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One Third of Bangladesh Is Flooded – Climate Change Is the Culprit

Heavy monsoon rains have inundated Bangladesh and submerged more than a third of the country. The floods come on the heels of the coronavirus pandemic and a deadly cyclone, laying bare the injustices of climate change.

Otto Fors

August 4, 2020
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REUTERS/Stringer
REUTERS/Stringer

One third of Bangladesh is currently underwater due to torrential monsoon rains which started in June. The flooding has displaced 4.7 million, the majority of whom are the working class and rural poor who live in informal, thatched housing. These individuals already lead precarious lives, and they’re forced to relocate to higher ground almost annually when the monsoon season arrives. At least 100 have died since June, and the rains will likely continue until mid-August. Bangladeshis are already struggling to recover from the devastation caused by Cyclone Amphan in May, as well as the continuing coronavirus pandemic. Climate change will only exacerbate these extreme weather events, while capitalism ensures that the world’s poorest will pay the price. 

Satellite photos from NASA show the shocking scale of the submersion. At least one million homes have been flooded or even washed away, taking with them assets like animals and savings. In the worst cases, the flood also takes family members: many of those who’ve drowned were children. Over 1,500 square kilometers of farmland have been damaged, destroying crops and livelihoods. Flooded roads have also left many rural villages isolated, which complicates relief efforts.

Other crises leave Bangladeshis especially vulnerable during the current flooding. In May, Cyclone Amphan pummeled the Bay of Bengal with heavy rains and 110 mph winds. It killed over 100 people and destroyed villages, fishing communities, and livelihoods. Bangladesh is also experiencing the coronavirus pandemic, with over 3,100 deaths so far. Due to the government’s lockdown measures, many had already lost their jobs, and are now left with few resources during the flooding. Bangladesh also has a large refugee population, including over one million Rohingya refugees from Myanmar. Cox Bazar is the largest such refugee camp — the largest refugee settlement in the world, in fact — and is particularly prone to flooding due to its coastal location.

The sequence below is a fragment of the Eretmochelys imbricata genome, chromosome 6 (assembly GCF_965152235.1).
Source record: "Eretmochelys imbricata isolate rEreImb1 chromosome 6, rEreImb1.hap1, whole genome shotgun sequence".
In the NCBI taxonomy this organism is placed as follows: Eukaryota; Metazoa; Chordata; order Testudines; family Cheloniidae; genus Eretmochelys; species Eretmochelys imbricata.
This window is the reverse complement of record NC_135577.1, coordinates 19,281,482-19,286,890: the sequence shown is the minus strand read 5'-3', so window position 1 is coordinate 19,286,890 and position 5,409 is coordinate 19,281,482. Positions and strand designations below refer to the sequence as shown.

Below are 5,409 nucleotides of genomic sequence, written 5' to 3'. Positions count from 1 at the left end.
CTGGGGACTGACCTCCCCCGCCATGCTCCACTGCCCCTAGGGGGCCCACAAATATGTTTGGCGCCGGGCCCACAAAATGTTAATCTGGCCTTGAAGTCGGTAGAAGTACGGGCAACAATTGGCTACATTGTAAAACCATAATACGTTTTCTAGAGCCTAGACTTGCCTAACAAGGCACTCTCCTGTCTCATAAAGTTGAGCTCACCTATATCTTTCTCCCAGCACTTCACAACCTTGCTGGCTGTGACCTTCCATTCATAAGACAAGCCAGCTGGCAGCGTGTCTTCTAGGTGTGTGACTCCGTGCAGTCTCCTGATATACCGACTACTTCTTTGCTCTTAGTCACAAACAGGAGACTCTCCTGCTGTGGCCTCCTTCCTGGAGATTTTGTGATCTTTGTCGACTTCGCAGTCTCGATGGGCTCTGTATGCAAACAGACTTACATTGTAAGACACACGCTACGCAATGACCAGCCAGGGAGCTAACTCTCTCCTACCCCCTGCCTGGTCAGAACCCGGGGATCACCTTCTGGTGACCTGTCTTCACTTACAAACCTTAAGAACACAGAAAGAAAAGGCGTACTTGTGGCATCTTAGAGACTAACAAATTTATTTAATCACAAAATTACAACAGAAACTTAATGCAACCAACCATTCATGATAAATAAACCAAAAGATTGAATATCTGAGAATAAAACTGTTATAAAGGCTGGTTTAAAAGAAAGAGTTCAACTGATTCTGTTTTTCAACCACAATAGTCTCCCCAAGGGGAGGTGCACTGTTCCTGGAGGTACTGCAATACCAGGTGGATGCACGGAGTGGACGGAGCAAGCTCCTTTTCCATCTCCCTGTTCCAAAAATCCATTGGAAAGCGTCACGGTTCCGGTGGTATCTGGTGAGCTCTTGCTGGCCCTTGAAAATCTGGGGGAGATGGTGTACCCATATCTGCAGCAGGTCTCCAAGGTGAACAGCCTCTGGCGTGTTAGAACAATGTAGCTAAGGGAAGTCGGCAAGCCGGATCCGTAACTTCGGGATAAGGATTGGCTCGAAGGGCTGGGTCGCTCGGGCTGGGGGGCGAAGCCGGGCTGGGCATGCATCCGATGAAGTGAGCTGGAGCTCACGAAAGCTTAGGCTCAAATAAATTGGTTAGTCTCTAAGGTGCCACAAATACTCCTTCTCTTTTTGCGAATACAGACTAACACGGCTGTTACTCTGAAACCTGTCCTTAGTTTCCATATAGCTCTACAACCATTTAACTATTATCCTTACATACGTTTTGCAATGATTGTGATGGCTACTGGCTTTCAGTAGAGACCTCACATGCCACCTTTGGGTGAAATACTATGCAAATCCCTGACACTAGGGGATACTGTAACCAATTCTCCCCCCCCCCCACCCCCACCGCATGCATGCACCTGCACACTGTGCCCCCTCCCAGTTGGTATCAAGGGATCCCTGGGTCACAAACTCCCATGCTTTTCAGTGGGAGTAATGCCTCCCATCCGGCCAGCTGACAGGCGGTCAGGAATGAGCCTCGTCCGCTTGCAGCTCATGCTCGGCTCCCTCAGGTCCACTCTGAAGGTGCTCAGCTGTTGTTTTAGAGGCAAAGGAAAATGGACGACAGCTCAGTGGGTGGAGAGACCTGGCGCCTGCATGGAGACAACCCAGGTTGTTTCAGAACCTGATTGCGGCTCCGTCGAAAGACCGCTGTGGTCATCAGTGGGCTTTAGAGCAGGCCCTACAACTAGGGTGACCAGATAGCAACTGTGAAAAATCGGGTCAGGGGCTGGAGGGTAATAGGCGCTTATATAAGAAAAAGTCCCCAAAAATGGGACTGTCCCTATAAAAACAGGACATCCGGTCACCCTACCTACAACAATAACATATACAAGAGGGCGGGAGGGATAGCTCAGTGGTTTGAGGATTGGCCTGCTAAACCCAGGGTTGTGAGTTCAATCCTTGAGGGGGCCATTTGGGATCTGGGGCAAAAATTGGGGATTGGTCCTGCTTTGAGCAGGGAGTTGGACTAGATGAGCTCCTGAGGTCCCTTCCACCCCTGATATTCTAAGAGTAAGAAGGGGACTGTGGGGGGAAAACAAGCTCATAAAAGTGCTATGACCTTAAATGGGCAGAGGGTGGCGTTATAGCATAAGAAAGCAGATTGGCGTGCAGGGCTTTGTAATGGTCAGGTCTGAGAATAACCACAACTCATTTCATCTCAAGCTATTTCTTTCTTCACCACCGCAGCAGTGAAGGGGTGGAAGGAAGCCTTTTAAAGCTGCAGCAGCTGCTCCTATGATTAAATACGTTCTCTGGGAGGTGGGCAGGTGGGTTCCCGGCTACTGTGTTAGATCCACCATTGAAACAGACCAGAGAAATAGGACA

Volatile weather is nothing new for the 167 million residents of Bangladesh. 80% of the country’s rainfall occurs between June and October — the monsoon season — and flooding is common, especially around the Brahmaputra and Meghna rivers. Located in the Bay of Bengal, most of Bangladesh lies in the Ganges Delta, a hotbed for cyclones and storm surges due to its shallow, warm waters. The monsoons usher in flooding every year; however, the floods have worsened in recent years and the unrelenting rain has stayed progressively longer. Dr. Saleemul Huz, director of the International Center for Climate Change and Development in Bangladesh, said, “I think this is definitely linked to climate change. This is a one in 20-year flood event that we are having now for the fifth time in the last 20 years.”

Other geographical characteristics make Bangladesh particularly prone to experiencing the disastrous effects of climate change. Most of Bangladesh is extremely low-lying and is within a mere seven feet of sea levels. By 2050, rising sea levels may swallow up to 17% of the land and displace 20 million people. By the end of the century, sea levels may rise by up to five feet. Bangladeshis whose towns are not inundated or washed away by the rising sea will struggle to survive as salinated water alters the land and its fertility, making it hard to grow crops. These circumstances have forced millions to flee their homes for cities like Dhaka where they make a meager living in low-paid, menial jobs.

The extreme weather events in Bangladesh, coupled with rising sea levels, expose the cruel injustice of climate change: The poorest suffer the consequences of the overconsumption and high emissions of the rich. The top 10% of the wealthiest people are responsible for over 50% of global carbon emissions, while the poorest 50% of people are responsible for only 10%. The average person in the U.S. is responsible for 33 times more carbon emissions than the average person in Bangladesh. Scientists have even issued a “warning” on wealth, arguing that affluence is a barrier to solving the climate crisis.

Individuals in the Global South in countries such as Bangladesh face a double-whammy of climate devastation and resource-depletion due to centuries of imperialism. Hundreds of millions of people in the Global South will be displaced by climate change, and climate refugees have already begun an exodus out of affected areas. Unless we take urgent action to address wealth inequality and climate change, devastating flooding events like the ones hitting Bangladesh will continue unabated. The working class must show international solidarity, and demand that capitalists pay for their role in environmental destruction.

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Otto Fors

Otto is a college professor in the New York area.

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